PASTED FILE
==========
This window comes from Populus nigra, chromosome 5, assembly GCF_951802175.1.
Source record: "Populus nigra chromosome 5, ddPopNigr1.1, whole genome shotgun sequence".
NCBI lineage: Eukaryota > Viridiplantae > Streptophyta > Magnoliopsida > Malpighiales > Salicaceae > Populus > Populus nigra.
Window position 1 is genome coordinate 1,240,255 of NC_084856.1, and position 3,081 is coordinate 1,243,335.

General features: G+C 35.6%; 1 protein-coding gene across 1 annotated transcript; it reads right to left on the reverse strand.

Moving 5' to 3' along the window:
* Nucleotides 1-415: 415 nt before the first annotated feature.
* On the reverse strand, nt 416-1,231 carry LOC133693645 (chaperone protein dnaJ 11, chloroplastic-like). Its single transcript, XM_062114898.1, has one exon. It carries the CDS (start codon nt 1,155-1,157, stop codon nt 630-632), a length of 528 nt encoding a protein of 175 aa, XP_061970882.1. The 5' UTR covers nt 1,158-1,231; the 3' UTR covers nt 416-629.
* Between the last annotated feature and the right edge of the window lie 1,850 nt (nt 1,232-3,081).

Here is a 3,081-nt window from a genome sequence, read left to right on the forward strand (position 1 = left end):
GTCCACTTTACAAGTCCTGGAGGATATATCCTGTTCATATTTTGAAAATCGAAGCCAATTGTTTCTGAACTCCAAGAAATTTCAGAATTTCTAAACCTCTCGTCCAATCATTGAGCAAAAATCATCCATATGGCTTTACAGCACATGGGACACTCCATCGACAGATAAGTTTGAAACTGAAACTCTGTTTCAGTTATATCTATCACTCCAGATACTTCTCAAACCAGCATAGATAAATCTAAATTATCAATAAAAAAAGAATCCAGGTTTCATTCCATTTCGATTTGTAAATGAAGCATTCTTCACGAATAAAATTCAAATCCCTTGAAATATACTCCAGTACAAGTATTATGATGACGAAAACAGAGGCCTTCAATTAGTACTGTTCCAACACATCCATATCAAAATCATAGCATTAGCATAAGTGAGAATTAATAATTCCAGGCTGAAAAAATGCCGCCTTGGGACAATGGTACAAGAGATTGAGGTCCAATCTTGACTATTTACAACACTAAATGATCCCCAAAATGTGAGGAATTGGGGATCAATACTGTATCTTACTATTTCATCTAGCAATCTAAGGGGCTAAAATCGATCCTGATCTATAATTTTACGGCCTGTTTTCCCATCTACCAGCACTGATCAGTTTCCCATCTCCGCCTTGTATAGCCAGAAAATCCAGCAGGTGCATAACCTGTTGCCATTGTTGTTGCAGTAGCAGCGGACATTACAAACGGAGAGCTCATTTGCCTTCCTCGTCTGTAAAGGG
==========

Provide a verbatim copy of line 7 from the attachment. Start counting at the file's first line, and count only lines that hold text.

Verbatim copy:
* Nucleotides 1-415: 415 nt before the first annotated feature.